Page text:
An independent Inquiry into the surging number of insolvencies in the construction industry in NSW has made 44 recommendations in its Final Report which would overhaul the current contract payment practices used across the sector.
The need for an Inquiry
The Inquiry, chaired by Bruce Collins QC, was initiated by the NSW Government following an increasing number of construction and building companies going into liquidation and voluntary administration, including Southern Cross Constructions (NSW) Pty Ltd, St Hilliers Construction Pty Ltd and Reed Constructions Australia Pty Ltd.
The basis for the recommendations
At the Master Builders Association of NSW Top 50 Builders Luncheon on Friday 22 March 2013, Mr Collins reiterated the two propositions put forward in the Final Report by the Inquiry in support of its 44 recommendations. Namely, that:
- it is against “good conscience” for there to be no legal protection for a subcontractor, who has completed, not to be paid when the principal has paid the head contractor for the work; and
- it is “unacceptable” that head contractors apply payments received by a principal for work completed a subcontractor to “destinations outside of the project pyramid”, such as paying off other jobs and investing.
A key recommendation of the Inquiry is that a statutory construction trust be used in building projects which have a value of over $1 million. Essentially, it recommends a construction trust be created when a principal makes payment to a head contractor. The head contractor would then hold this payment on trust for its subcontractors with which it had directly contracted.
Once a subcontractor has been paid by the head contractor, another construction trust would be created between this subcontractor and its sub-subcontractors. A cascading structure of construction trusts would then evolve, as this arrangement extends to all contractors and suppliers involved in the chain of the project. This structure limits the obligations on a head contractor to only the subcontractors it has directly contracted with.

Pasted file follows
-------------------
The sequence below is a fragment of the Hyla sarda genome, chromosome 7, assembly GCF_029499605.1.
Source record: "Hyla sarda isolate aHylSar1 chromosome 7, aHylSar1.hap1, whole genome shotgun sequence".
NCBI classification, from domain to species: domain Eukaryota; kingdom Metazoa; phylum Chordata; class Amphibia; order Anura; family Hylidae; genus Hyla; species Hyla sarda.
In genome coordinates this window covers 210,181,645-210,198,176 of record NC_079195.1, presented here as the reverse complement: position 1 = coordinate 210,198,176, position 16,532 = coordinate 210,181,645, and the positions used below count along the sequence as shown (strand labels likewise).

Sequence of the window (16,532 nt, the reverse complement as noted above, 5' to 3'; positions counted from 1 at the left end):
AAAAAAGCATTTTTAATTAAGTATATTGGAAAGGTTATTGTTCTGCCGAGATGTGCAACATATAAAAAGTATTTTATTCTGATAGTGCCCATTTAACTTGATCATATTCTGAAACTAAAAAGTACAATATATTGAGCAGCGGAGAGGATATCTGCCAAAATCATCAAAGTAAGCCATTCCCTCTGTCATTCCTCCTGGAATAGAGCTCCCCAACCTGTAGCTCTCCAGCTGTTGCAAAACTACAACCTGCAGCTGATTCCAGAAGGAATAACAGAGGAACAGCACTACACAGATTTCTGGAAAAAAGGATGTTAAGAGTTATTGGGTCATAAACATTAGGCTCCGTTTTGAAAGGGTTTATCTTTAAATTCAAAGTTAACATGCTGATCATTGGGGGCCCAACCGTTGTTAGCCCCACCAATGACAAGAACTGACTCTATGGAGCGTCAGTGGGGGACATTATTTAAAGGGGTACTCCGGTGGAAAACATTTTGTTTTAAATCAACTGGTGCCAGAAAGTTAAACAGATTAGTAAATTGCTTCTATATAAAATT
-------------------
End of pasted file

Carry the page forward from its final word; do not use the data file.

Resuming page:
Under current contract payment practices, subcontractors typically become unsecured creditors of an insolvent head contractor, meaning that there is no guarantee they will be paid for the work they complete. The purpose of a construction trust is to ensure that subcontractors receive payment for work completed, as the funds from a construction trust would not be available to creditors of an insolvent head contractor until the head contractor has paid all of its direct subcontractors.
The implementation of construction trusts is supplemented by other recommendations made in the Final Report, including that:
- the trust funds should be held in a separate trust account;
- a principal pay progress payment claims to a head contractor within 15 days of receiving the progress payment claim;
- a head contractor pay its subcontractors from the Construction Trust within 28 days of receiving a progress payment claim; and
- a head contractor pay its subcontractors before it can access any of the funds in the Construction Trust for its own purposes.
Whilst the use of construction trusts would better protect a subcontractor if a head contractor were to become insolvent, their use raises a number of issues, including:
- whether it will complicate accounting and bookkeeping for the trustee;
- whether it will impact on the making of commercial arrangements;
- if the Building and Construction Industry Security of Payment Act 1999 (NSW) is to continue being used for interim dispute resolution, how adjudicators will be independently selected; and
- whether it will truly provide any assurance that any contractor in the contractor chain will pay its employees.
Where to now?
Written submissions responding to the Final Report closed on 21 February 2013.
It will be interesting to see whether the recommendations made in the Final Report in relation to construction trusts are implemented by the New South Wales government and, if they are, when enabling legislation will be introduced into the parliament.